oversight

Audit of Information Systems General and Application Controls at Kaiser Foundation Health Plan Northern and Southern California Regions

Published by the Office of Personnel Management, Office of Inspector General on 2009-06-18.

Below is a raw (and likely hideous) rendition of the original report. (PDF)

     f
    7"
j

                                                                                            - = -='




                                                                                    U.S. OFFICE OF PERSONNEL MANAGEMENr
                                                                                          OFFICE Or DIE INSPECTOR GENERAL
                                                                                                           OFFICE OF AUDITS



                                                                     Final Audit Report


         Subject:

                       AUDIT OF INFORMATION SYSTEMS
                   GENERAL AND APPLICATION CONTROLS AT
                  . . KAISER FOUNDATION HEALTH PLAN
            NORTHERN
            ', -.. -'   ,- .', AND "SOUTHERN
                     ." , ' ,' ,   ... ' "', ', '. -
                                        ' , ', , _ ..
                                                     CALIFORNIA
                                                         ,' . . . .
                                                         .   .' .-
                                                                    REGION.
                                                                     ', '            "           '-   "            - '   "

                               , "', '         ,',, -;.. ­
                            -,'·-'>r.,",·:·.<:-: '
                                             :;




                                                                            Date:           ifune 18, -2 (t 09 '




                                                                                         ~ ·CAU TION -

         This audit report has been distributed 10 Federal and Non-Federal officials who au r esponsibl e for the
         administration of the audited contract, This au dit rep.ort may contain proprietary data wblcb is protected by
         Fcderallaw (18 U.S.C 1905); tbererere, while this audit ..cport is available unde r the Freedom of Information
         Act, caeu on needs to be exercised bc rc re releasi ng the report 10 tbe general pilblic.
                              llN1TED STATES OFF ICE OF PERSONNEL MANAGEM ENT
                                               wa shington, DC 20415

  Office of ihe
Inspector General




                                               Audit Report



                       FEDERAL EMPLOYEES HEALTH BENEFITS PROGRAM
                                    CONTRACT CS 1044
                                KAISER FOUNDATION HEALTH PLAN
                           NORTHERN AND SOUTHERN CALIFOUNIA IU:GJONS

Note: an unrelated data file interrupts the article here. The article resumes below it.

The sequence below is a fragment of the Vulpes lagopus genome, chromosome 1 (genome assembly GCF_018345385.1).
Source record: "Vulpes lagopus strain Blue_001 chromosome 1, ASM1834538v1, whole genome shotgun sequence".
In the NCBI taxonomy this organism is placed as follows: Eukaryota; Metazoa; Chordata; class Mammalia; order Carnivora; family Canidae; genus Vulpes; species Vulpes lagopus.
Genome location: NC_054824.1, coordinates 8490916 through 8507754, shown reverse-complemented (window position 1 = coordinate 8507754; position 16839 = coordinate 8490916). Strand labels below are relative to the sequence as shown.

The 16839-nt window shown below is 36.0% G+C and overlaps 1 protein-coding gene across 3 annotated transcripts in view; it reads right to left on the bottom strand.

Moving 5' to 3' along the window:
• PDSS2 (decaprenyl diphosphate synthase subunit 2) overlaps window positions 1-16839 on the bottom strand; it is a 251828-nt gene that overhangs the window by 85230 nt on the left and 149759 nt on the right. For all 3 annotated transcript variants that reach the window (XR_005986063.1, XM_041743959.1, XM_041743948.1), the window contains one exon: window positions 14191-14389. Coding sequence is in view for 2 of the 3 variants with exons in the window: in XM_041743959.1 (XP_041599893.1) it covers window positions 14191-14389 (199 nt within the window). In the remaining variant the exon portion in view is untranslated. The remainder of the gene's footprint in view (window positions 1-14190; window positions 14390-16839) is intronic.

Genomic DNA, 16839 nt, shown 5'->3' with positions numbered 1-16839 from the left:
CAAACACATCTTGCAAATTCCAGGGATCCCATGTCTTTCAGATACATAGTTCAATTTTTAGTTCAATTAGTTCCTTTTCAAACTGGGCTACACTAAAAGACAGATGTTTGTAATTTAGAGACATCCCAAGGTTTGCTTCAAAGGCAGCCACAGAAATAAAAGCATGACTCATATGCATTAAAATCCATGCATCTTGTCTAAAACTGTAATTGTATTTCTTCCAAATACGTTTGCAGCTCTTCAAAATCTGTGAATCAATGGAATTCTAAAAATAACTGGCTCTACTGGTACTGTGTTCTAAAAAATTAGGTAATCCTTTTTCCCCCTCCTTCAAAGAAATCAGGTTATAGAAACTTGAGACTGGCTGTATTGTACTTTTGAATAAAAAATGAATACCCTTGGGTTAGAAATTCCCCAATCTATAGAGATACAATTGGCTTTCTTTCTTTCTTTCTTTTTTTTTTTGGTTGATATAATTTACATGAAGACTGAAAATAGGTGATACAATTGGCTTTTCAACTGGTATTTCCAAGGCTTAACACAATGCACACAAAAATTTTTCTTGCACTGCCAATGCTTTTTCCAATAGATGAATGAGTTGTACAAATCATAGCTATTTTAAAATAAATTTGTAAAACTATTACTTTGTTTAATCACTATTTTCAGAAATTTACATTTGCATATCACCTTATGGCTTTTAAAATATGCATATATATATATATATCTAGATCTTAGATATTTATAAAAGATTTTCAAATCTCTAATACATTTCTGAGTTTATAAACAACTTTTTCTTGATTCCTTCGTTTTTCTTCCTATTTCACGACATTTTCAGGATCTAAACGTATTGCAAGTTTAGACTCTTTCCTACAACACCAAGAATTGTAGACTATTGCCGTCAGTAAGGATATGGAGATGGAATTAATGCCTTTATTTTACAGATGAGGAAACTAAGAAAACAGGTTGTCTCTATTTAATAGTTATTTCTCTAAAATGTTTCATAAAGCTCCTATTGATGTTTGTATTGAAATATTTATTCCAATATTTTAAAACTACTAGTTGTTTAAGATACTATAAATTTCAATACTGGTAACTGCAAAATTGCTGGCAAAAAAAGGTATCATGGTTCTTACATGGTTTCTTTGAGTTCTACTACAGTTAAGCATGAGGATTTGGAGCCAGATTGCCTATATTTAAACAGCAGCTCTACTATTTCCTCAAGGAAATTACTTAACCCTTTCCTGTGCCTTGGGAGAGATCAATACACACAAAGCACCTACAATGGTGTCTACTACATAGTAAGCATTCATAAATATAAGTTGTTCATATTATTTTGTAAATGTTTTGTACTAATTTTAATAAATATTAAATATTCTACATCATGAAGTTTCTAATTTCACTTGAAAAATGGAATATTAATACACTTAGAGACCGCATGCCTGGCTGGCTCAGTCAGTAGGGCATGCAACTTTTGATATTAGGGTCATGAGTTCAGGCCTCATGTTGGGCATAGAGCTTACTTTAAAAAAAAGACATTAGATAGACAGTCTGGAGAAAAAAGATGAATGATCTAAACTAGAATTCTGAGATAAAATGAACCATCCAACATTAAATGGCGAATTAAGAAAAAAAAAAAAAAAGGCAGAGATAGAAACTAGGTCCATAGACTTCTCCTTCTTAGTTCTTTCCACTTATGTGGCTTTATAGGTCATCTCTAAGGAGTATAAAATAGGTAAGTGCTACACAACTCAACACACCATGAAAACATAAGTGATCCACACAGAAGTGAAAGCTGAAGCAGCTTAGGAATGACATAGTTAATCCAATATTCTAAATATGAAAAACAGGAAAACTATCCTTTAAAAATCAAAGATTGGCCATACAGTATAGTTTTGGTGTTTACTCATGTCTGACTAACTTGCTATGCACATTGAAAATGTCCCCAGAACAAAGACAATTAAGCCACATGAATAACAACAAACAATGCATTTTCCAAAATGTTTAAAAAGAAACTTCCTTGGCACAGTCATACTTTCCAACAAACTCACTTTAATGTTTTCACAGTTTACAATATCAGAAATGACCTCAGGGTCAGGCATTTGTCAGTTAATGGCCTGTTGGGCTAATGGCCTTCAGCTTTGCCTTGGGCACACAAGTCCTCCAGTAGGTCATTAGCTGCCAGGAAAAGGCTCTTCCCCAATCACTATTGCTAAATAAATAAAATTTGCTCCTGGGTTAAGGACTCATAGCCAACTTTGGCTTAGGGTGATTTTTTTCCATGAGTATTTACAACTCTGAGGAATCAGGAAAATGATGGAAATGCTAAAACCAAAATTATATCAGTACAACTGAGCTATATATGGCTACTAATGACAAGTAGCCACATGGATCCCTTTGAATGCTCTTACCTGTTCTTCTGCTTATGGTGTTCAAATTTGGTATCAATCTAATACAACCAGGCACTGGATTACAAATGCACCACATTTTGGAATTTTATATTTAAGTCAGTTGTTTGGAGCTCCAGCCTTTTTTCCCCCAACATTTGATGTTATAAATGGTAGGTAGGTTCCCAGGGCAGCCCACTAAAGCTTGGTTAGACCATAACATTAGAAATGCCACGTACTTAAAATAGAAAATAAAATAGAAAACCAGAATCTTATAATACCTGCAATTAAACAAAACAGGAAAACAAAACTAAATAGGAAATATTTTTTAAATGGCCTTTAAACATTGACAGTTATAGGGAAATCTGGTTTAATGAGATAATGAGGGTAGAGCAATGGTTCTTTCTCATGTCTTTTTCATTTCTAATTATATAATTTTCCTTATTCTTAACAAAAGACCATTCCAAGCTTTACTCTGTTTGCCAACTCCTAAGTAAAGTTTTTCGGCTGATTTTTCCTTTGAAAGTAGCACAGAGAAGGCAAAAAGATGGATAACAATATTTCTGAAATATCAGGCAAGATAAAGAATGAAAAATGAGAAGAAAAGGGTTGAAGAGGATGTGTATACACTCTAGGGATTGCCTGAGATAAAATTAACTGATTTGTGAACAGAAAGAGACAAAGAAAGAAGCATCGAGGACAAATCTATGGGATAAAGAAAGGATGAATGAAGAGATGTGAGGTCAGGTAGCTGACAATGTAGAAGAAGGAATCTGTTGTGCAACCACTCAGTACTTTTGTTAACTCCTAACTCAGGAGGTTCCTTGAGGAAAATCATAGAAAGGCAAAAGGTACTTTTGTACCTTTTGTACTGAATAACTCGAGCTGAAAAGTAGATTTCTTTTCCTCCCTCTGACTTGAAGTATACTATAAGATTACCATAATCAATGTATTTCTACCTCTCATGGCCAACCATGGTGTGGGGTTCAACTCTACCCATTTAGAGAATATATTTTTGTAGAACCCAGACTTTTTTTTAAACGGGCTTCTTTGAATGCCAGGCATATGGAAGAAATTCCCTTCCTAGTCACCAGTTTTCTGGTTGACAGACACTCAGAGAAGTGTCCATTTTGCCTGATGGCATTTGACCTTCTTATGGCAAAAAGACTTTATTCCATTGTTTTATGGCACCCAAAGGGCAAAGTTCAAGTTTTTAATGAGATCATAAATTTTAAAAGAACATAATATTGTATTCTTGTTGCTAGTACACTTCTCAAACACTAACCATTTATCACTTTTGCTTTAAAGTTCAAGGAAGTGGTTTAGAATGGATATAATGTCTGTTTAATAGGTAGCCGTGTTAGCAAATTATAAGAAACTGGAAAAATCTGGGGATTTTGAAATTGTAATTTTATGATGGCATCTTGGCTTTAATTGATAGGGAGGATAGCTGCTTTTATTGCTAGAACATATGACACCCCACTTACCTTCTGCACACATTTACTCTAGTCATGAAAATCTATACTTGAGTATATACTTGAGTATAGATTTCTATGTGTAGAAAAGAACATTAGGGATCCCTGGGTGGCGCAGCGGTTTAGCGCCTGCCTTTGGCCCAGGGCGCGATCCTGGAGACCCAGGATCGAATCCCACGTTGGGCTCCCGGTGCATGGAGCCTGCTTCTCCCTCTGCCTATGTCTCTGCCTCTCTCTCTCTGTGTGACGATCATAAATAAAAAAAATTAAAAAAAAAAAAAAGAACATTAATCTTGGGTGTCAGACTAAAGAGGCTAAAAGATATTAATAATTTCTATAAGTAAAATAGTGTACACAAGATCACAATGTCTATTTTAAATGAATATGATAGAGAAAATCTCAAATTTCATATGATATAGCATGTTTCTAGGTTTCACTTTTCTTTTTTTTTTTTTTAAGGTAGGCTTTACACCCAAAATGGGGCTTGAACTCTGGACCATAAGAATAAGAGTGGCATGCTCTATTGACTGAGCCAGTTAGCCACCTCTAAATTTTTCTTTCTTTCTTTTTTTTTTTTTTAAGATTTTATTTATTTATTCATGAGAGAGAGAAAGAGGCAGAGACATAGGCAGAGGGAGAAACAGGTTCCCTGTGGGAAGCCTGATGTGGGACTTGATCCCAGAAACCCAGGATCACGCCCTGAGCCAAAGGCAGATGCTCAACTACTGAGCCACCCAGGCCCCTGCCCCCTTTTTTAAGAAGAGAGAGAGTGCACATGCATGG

PLAN CODES 59/62




                                       Report No. 1C-59-00-09-002


                                       Dale:         J une 18, 2 009





                                                                        U L<l-

                                                                        Michael R. Esser
                                                                        Assistant Inspector Genu a)
                                                                           for Audits

                       - _. _ -- ----------~---:::::==
        www,o pm . g o ~
                          UNITED STATES OFFI CE OF PERSONNEL M ANAGEMENT
                                                 Washington , DC 20415


  Office of the
Inspector Omenl




                                            Executive Summary


                  FEDERAL EMPLOYEES HEALTH BENEfiTS PROGRAM

                               CONTRACT CS 1044

                         KAISER FOUNDATION HEALTH PLAN

                    NORTHERN ANn SOUTHERN CALIFORNIA REGIONS

                                 PLAN CODES 59/62





                                        Report No. 1C-59-00-09·002

                                        Date:          June 18, 2009



        This final report discusses the results of our audit of general and applicati on controls over the
        information systems at the Northern and Southern California regions of Kaiser Foundation
        Health Plan (Kaiser).

        Our audit focused on the inform ation sys tems used to process data related to Kaiser members
        that are part of the Federal Employees Hea lth Benefits Program (FEHBP). We documen ted
        controls in place and opportunities for improvement in each of the areas below,

        Entity-wide Sec yrity Program
        The policies and procedures that comprise Kaiser's entity-wide sec urity program app ear to
       provide an adequate foundation to protect the organization's information resources. However,
       we determined that neither the No rthern nor Southern California regions of Kaiser are routinely
       cond ucting business impact analyses and risk assessments in accordance with com pany policy.
Access Controls
Kaiser has implemented a variety of controls to prevent or detect unauthorized access to its
physical and logical resources. Such controls include: procedures for securely granting and
removing access to networks and applications; the use of tools to detect unauthorized network
activity; and controls to encrypt data at rest and data transferred via email. However, we also
noticed several areas where Kaiser’s access controls could be improved, including: physical